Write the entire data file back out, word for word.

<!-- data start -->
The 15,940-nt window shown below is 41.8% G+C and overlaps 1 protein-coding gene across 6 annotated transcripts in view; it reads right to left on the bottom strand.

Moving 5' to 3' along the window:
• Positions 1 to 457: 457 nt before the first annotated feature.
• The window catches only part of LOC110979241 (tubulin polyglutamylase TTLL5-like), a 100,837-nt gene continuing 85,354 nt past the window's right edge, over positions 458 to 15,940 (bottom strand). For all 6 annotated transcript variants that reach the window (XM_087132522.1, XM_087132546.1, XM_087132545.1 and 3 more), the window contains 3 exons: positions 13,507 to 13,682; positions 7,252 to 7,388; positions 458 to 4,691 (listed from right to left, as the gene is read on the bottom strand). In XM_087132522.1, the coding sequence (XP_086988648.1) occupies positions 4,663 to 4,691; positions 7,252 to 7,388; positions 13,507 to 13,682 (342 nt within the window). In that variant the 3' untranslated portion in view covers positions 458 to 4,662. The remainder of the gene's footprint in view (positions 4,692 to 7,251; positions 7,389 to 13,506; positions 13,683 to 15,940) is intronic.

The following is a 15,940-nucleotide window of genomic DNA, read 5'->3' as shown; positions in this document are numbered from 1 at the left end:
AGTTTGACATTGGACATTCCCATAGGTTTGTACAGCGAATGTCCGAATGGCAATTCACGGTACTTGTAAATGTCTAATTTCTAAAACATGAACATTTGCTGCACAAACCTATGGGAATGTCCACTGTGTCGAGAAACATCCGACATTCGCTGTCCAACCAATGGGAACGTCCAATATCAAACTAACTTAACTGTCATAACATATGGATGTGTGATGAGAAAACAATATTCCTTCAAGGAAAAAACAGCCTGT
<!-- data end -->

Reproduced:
The 15,940-nt window shown below is 41.8% G+C and overlaps 1 protein-coding gene across 6 annotated transcripts in view; it reads right to left on the bottom strand.

Moving 5' to 3' along the window:
• Positions 1 to 457: 457 nt before the first annotated feature.
• The window catches only part of LOC110979241 (tubulin polyglutamylase TTLL5-like), a 100,837-nt gene continuing 85,354 nt past the window's right edge, over positions 458 to 15,940 (bottom strand). For all 6 annotated transcript variants that reach the window (XM_087132522.1, XM_087132546.1, XM_087132545.1 and 3 more), the window contains 3 exons: positions 13,507 to 13,682; positions 7,252 to 7,388; positions 458 to 4,691 (listed from right to left, as the gene is read on the bottom strand). In XM_087132522.1, the coding sequence (XP_086988648.1) occupies positions 4,663 to 4,691; positions 7,252 to 7,388; positions 13,507 to 13,682 (342 nt within the window). In that variant the 3' untranslated portion in view covers positions 458 to 4,662. The remainder of the gene's footprint in view (positions 4,692 to 7,251; positions 7,389 to 13,506; positions 13,683 to 15,940) is intronic.

The following is a 15,940-nucleotide window of genomic DNA, read 5'->3' as shown; positions in this document are numbered from 1 at the left end:
AGTTTGACATTGGACATTCCCATAGGTTTGTACAGCGAATGTCCGAATGGCAATTCACGGTACTTGTAAATGTCTAATTTCTAAAACATGAACATTTGCTGCACAAACCTATGGGAATGTCCACTGTGTCGAGAAACATCCGACATTCGCTGTCCAACCAATGGGAACGTCCAATATCAAACTAACTTAACTGTCATAACATATGGATGTGTGATGAGAAAACAATATTCCTTCAAGGAAAAAACAGCCTGT